Most of the government's 135,000 white collar managers and supervisors -- including about 60,000 people here -- are in for a jolt this October when they take a look at their new pay raise.

In most cases the chiefs will get a 2.4 percent raise (maybe a tad more) while the people they supervise and manage will be getting about double that amount, or something like 4.8 percent.

Reagan: Beginning Oct. 1, the start of the government's fiscal year, all federal agencies are required to have a "merit pay" system in place for those Grades 13, 14 and 15 (pay range $32,048 to $50,112.50) that guarantees persons designated as managers or supervisors only one-half of the regular percentage increase other workers get.

Later this year -- or early in 1982 in some agencies -- supervisors and managers who merit it will get additional increases. Some will get nothing. Others will get raises above and beyond the 4.8 percent range, retroactive to the first pay period beginning on or after Oct. 1.

Bureaucratic Washington is about evenly divided on the issue of merit pay. That is: half the people are confused by it. Merit pay is one of the management time-bombs left ticking by President Carter's civil service reform act, whose main contribution to date has been to abolish some agencies and create new ones with new names to replace those abolished.

Merit pay means just that. You get what you are worth -- according to your boss. Workers placed under merit pay are, by law, guaranteed only one-half of the regular October percentage pay rise that goes automatically to other white collar civilians. Agencies now are working up elaborate systems, and training people, to handle merit pay.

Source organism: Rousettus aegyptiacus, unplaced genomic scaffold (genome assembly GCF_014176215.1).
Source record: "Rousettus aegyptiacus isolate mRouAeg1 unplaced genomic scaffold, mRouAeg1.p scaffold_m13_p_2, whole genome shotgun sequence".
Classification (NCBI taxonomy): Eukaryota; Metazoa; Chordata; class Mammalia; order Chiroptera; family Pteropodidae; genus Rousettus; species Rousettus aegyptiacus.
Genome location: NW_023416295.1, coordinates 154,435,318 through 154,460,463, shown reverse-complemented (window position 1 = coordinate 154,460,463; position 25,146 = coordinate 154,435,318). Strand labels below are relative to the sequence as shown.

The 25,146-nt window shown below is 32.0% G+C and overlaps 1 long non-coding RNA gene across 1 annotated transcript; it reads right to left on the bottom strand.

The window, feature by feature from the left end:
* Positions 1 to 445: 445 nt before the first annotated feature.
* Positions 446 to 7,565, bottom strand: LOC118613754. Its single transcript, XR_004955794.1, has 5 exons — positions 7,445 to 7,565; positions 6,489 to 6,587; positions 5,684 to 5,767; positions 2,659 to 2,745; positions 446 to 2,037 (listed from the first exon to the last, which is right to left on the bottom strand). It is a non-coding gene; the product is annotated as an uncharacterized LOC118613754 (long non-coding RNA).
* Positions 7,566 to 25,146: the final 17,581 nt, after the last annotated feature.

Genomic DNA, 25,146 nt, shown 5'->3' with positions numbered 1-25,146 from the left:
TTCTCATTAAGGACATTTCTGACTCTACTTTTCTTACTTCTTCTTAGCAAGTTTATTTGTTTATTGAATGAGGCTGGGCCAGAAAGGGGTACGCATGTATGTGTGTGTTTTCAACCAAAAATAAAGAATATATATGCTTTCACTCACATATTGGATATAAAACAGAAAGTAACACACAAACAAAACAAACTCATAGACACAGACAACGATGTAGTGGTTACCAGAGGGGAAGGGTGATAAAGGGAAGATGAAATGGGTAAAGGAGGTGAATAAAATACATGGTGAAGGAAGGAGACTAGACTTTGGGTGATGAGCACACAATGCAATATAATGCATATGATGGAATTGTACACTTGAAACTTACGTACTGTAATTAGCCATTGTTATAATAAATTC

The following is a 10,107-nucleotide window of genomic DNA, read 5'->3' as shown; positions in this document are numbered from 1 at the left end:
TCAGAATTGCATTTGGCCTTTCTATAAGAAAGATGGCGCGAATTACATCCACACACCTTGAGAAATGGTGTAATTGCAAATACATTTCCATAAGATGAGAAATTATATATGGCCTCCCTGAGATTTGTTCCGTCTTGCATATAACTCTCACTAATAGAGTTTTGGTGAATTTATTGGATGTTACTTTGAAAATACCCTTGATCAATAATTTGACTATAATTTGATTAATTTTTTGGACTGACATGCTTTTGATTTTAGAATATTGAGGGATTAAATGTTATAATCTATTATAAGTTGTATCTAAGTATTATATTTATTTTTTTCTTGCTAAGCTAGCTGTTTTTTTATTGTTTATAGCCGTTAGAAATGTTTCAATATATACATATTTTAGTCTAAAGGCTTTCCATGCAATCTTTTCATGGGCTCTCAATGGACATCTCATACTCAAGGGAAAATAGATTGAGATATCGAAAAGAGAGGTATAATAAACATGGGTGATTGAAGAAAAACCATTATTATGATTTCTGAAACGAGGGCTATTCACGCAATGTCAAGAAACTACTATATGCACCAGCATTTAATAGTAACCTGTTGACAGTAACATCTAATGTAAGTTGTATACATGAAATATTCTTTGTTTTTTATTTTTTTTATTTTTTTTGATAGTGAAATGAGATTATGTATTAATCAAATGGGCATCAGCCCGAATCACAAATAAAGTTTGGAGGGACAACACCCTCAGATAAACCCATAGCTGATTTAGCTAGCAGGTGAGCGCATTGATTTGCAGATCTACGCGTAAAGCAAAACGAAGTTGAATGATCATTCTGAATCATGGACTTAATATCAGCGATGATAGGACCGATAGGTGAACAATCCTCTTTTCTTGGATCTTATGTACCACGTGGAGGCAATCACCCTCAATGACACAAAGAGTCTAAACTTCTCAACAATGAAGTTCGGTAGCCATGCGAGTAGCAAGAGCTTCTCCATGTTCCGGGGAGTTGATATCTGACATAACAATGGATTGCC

To finance merit pay raises, the GS 13, 14 and 15 people no longer will be eligible to get longevity pay raises -- worth about 3 percent -- that are routinely given out to workers who maintain an "acceptable level of competence." What that means is that 99 percent of the people get them when they come due. Money from the longevity (or within grade) raises that an agency would have given out will be put in a merit pay pool, augmented by funds that formerly were used to give those worthy employes quality step increases (QSIs).

Individuals in the merit pay pool will compete with their peers for raises. Merit pay has been tested in eight federal agencies, which converted to the system last year and paid several thousand of their GS 13, 14 and 15 people under the new system. Those agencies were the Civil Aeronautics Board, Civil Rights Commission, Environmental Protection Agency, Farm Credit Administration, Metric Board, Office of Personnel Management, Small Business Administration and Selective Service System. Merit pay people in those agencies got only 4.55 percent in the first round, while other federal workers got a flat 9.1 percent raise. Later on, many employes -- the numbers and percentage vary by agency -- got raises ranging from 24 percent to 0.The average increase for persons under merit pay (in a year when other workers got 9.1 percent) was just under 12 percent.

If the merit pay plan works out as well as top officials hope, you can bet that somebody in Congress or the White House will propose extending it down the GS ladder to Grades 1 through 14. Merit pay still is a cloud on the horizon for most workers, but for supervisors and managers it is almost here.